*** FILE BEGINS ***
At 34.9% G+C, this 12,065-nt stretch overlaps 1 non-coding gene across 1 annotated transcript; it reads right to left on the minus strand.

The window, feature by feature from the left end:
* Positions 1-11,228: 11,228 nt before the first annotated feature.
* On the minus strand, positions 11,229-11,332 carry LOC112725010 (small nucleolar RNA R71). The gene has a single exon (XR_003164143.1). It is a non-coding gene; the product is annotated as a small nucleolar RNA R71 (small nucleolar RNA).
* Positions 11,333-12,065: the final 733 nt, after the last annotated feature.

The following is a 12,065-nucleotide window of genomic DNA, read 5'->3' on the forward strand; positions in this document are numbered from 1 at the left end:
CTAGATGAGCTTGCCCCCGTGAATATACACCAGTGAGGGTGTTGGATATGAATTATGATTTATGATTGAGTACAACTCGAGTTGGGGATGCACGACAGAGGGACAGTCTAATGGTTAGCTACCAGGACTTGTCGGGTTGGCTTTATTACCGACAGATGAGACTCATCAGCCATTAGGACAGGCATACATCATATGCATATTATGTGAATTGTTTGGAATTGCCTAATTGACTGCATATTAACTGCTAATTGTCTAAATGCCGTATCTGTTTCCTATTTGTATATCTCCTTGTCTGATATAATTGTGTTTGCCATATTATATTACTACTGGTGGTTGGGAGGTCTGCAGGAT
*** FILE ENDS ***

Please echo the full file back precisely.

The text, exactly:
At 34.9% G+C, this 12,065-nt stretch overlaps 1 non-coding gene across 1 annotated transcript; it reads right to left on the minus strand.

The window, feature by feature from the left end:
* Positions 1-11,228: 11,228 nt before the first annotated feature.
* On the minus strand, positions 11,229-11,332 carry LOC112725010 (small nucleolar RNA R71). The gene has a single exon (XR_003164143.1). It is a non-coding gene; the product is annotated as a small nucleolar RNA R71 (small nucleolar RNA).
* Positions 11,333-12,065: the final 733 nt, after the last annotated feature.

The following is a 12,065-nucleotide window of genomic DNA, read 5'->3' on the forward strand; positions in this document are numbered from 1 at the left end:
CTAGATGAGCTTGCCCCCGTGAATATACACCAGTGAGGGTGTTGGATATGAATTATGATTTATGATTGAGTACAACTCGAGTTGGGGATGCACGACAGAGGGACAGTCTAATGGTTAGCTACCAGGACTTGTCGGGTTGGCTTTATTACCGACAGATGAGACTCATCAGCCATTAGGACAGGCATACATCATATGCATATTATGTGAATTGTTTGGAATTGCCTAATTGACTGCATATTAACTGCTAATTGTCTAAATGCCGTATCTGTTTCCTATTTGTATATCTCCTTGTCTGATATAATTGTGTTTGCCATATTATATTACTACTGGTGGTTGGGAGGTCTGCAGGAT